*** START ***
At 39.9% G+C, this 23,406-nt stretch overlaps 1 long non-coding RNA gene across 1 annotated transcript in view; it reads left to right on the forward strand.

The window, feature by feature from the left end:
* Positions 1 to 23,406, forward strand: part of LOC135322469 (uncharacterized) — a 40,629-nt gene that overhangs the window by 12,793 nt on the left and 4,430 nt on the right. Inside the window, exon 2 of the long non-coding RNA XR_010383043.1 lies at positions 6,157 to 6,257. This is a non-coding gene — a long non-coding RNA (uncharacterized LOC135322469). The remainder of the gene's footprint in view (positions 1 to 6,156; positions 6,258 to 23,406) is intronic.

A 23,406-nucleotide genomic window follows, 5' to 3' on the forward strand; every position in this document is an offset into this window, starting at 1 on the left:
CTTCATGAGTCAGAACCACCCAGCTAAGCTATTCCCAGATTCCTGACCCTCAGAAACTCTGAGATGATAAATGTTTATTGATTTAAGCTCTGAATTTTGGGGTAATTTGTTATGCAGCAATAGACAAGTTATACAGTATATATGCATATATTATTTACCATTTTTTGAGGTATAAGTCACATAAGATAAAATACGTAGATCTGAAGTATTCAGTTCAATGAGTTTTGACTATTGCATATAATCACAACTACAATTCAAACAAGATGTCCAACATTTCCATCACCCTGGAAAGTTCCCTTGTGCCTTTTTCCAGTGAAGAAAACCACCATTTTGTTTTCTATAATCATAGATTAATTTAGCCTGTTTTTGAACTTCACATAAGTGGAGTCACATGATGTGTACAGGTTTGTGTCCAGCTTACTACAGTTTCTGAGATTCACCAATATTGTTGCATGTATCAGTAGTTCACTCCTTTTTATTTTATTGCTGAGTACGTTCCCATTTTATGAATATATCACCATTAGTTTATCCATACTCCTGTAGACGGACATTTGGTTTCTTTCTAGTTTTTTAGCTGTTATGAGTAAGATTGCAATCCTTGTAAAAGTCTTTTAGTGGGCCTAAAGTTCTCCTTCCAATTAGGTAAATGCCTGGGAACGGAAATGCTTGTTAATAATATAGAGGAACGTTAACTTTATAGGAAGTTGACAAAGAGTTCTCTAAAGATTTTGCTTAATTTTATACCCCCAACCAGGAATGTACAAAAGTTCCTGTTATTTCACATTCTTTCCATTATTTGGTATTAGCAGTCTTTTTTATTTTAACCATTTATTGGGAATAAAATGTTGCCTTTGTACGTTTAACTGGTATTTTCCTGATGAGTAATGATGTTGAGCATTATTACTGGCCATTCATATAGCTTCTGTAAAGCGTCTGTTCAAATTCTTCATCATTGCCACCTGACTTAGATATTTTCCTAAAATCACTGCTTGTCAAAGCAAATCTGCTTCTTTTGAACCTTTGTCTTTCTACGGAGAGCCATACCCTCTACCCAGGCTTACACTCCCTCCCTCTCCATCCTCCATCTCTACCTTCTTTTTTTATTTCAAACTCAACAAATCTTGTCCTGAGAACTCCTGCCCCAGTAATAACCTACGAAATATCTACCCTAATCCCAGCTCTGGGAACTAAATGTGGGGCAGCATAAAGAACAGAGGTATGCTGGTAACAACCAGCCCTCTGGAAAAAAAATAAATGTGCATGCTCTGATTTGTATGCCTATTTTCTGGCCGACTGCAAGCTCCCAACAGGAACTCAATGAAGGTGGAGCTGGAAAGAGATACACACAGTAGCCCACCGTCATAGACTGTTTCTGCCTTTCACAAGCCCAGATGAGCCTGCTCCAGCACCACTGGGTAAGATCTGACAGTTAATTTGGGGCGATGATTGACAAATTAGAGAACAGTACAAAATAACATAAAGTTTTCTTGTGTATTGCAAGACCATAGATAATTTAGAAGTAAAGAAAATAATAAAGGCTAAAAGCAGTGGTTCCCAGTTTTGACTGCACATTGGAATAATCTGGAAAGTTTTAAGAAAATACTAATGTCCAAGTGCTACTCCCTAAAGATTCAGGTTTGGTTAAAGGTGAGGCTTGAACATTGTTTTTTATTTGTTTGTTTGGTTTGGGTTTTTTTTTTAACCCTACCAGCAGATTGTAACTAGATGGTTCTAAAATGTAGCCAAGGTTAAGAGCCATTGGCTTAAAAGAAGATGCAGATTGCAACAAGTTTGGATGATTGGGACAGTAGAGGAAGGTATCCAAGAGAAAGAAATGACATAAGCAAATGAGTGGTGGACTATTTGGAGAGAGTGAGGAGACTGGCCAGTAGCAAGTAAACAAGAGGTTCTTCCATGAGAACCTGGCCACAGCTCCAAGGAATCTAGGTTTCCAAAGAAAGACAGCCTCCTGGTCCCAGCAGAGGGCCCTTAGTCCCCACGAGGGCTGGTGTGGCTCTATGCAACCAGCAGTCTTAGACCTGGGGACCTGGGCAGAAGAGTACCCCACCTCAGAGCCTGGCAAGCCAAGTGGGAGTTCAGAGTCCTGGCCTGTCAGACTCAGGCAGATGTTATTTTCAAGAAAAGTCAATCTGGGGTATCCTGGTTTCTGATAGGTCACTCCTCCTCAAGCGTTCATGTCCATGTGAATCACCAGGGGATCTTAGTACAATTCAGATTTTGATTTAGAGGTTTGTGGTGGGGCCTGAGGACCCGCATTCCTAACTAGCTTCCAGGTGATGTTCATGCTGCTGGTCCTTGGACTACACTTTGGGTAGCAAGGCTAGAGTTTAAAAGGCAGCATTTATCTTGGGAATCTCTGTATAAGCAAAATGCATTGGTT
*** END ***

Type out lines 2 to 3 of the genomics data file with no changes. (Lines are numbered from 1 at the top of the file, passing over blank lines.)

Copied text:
The window, feature by feature from the left end:
* Positions 1 to 23,406, forward strand: part of LOC135322469 (uncharacterized) — a 40,629-nt gene that overhangs the window by 12,793 nt on the left and 4,430 nt on the right. Inside the window, exon 2 of the long non-coding RNA XR_010383043.1 lies at positions 6,157 to 6,257. This is a non-coding gene — a long non-coding RNA (uncharacterized LOC135322469). The remainder of the gene's footprint in view (positions 1 to 6,156; positions 6,258 to 23,406) is intronic.